And now for something completely different – I painted this when I was four years old. My grandparents held onto it for decades, and it eventually made its way back to me:
The title was my four-year-old’s idea of what a native-Canadian version of my name would sound like. Even at four I was into mixed media and juxtaposing hot and cool colours.
So hey, I’m still plugging away on the hot rod book. Learning all kinds of things – some trivial, some not. One of the most fun things about a new piece is deciding on the colour. It’s amazing the kind of resources that are out there on the net these days. Yesterday I started on a picture of a 1960 Chevy Impala Brookwood station wagon, and put the word out in a few places ( , Twitter , etc.) that I was looking for colour suggestions. In the space of an hour I had about a dozen suggestions, and dammit, they were all good. I’m still undecided, to the point where I may actually do 4 versions of the car.
But I digress – I was talking about the resources you can find online, wasn’t I? Well, one of the responses was a scan of the paint-chip chart for 1960 Impalas. You can find it here if you’re interested. Stuff like this is a goldmine to me. I think from here on in, I’ll make an extra effort to source this kind of reference material whenever I draw a vintage car.
So, back to the Brookwood wagon. I wanted a two-tone paintjob, and a couple of non-stock colour combos came to mind. Then when I saw that chart, I saw several other viable options. (Even as I type this, more come to mind. Maybe I need to stop looking at it now.)
I finally narrowed it down to 5 options yesterday, and then managed to weed out one more. Without further ado:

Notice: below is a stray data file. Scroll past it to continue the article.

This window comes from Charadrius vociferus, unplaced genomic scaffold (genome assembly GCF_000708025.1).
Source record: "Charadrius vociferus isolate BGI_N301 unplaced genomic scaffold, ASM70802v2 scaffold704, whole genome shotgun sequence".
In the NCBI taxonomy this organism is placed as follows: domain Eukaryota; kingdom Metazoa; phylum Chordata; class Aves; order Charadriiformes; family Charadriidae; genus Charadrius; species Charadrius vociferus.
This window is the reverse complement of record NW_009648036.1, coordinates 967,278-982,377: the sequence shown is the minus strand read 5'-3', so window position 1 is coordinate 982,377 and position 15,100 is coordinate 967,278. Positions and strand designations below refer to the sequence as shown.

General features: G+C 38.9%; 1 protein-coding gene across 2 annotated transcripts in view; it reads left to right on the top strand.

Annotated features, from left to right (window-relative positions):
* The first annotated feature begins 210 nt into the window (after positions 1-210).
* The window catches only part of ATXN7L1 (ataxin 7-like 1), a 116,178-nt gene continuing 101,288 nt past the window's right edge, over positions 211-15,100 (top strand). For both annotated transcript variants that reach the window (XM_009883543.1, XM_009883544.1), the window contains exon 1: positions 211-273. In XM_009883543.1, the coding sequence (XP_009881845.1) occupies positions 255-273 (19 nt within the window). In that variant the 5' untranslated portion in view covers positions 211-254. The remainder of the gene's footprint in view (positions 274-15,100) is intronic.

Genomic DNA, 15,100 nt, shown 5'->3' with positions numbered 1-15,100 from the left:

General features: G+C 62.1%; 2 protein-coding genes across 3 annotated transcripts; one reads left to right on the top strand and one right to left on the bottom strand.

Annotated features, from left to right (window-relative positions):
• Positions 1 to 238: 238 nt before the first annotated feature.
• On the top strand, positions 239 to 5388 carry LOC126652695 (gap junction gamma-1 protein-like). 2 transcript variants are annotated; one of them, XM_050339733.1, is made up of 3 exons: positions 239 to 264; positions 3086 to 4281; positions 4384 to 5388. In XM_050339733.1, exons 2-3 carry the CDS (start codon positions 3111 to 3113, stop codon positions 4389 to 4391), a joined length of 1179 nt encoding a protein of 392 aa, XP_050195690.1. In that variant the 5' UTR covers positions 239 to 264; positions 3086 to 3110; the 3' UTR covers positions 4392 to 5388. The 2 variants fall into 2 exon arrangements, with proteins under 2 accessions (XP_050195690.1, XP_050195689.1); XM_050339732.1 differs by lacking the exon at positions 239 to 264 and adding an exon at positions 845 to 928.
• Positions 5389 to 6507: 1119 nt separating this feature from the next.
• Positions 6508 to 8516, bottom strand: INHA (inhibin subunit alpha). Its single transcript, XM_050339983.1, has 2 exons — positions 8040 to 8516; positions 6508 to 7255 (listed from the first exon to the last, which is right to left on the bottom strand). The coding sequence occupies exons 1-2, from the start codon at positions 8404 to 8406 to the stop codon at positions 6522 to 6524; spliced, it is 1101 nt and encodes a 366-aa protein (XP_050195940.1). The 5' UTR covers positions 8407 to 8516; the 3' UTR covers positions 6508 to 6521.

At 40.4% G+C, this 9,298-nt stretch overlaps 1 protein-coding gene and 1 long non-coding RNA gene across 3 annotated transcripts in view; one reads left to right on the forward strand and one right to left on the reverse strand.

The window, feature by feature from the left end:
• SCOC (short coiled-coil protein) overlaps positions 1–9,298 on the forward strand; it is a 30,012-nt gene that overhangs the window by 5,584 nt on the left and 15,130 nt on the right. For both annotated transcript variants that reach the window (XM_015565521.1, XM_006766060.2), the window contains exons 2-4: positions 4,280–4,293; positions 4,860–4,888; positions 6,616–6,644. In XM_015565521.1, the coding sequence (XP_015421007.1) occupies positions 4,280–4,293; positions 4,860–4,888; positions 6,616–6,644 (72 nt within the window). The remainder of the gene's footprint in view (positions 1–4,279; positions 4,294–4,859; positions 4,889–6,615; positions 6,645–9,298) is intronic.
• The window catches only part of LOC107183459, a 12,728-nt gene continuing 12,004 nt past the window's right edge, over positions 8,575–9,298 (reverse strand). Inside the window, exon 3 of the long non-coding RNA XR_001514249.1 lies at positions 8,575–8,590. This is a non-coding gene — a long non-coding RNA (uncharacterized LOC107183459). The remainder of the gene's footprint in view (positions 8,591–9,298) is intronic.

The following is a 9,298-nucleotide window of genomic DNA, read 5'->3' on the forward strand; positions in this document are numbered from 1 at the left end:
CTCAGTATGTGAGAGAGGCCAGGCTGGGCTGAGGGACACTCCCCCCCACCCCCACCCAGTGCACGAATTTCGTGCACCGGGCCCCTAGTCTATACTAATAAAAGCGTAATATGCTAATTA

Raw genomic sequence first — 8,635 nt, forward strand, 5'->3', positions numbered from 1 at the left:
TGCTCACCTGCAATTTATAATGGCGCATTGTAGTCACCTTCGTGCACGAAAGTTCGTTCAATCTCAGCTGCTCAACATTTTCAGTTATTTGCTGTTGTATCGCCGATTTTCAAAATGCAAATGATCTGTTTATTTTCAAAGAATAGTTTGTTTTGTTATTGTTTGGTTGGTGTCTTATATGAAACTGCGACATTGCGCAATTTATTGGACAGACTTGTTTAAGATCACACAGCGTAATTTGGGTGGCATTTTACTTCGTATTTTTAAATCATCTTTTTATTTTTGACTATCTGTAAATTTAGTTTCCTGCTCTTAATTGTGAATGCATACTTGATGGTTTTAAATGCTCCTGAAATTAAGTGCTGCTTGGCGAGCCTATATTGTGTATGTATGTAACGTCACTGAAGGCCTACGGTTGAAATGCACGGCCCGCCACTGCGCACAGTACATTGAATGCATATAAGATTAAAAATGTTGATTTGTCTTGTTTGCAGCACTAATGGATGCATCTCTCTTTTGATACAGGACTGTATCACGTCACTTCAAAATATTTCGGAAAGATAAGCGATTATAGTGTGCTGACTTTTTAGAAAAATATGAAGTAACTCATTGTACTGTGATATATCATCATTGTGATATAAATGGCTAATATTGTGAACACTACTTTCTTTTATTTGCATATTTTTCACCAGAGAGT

That’s option 1 – what I call the Creamsicle Combo. Cream and orange pearl.
Option 2 is based on factory colours – Jade Green and Cascade Green. I may render them to look like metalflake, though.
Option 3 is Pagan Gold and Candy Root Beer. From what I’m reading in the car magazines these days, that brown is one of the trendiest colours around in that scene. Though I must admit, I never thought I’d draw a brown car.
Option 4 is, like option 2, based on the factory colours (in this case, Royal Blue and Horizon Blue). And again, will probably be done in metalflake.
Obviously these are all still in the extremely rough stages, but what you see here should get the point across. And the more I look at these, the more I like all of them. This car would probably look good in just about any colour, really.
Anyhow, if you’ve got feedback, I’d love to hear it. Other suggestions would be fine, too. Maybe I could do a poster with a whole slew of Brookwoods on it.
Thanks for reading.
A little something I whipped up for the CD release party for my good friends in Mojave :
Crow’s Funeral , of course, is the name of their new album. It’s based on a phenomena documented here . The band put out a call for art and photography based on the title, and the result is the closest thing I’ve done to sequential art in years.
Anyhow, I thought I’d show a couple of process shots with this one – I had a lot of fun dribbling and spattering paint all over it for weeks. The first image shows the underpainting, and the second has three macro shots taken while the drops of paint were still wet:
And finally, here’s a closeup of the middle panel:
It’s always a pleasure to work on something so loose and organic – all that broken colour is a blast.